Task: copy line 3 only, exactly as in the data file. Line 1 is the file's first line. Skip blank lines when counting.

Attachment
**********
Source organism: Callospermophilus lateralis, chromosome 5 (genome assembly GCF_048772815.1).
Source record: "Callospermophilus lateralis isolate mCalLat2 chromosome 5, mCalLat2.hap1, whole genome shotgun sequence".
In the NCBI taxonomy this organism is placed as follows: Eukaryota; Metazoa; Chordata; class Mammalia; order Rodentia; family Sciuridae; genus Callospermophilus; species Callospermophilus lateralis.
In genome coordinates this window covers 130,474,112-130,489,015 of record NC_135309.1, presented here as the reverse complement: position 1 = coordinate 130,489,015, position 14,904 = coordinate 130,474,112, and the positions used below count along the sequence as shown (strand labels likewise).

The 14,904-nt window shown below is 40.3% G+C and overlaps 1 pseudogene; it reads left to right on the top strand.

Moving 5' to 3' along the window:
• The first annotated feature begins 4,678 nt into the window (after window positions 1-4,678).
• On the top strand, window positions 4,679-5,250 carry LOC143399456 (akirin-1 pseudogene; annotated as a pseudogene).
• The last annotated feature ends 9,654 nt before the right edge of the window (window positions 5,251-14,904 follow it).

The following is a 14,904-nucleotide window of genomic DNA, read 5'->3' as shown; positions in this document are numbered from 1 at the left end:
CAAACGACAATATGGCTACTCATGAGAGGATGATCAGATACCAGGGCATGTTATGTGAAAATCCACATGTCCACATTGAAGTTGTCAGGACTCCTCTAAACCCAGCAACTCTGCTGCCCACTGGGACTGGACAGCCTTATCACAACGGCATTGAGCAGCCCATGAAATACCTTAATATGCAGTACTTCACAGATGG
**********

In the NCBI taxonomy this organism is placed as follows: Eukaryota; Metazoa; Chordata; class Mammalia; order Rodentia; family Sciuridae; genus Callospermophilus; species Callospermophilus lateralis.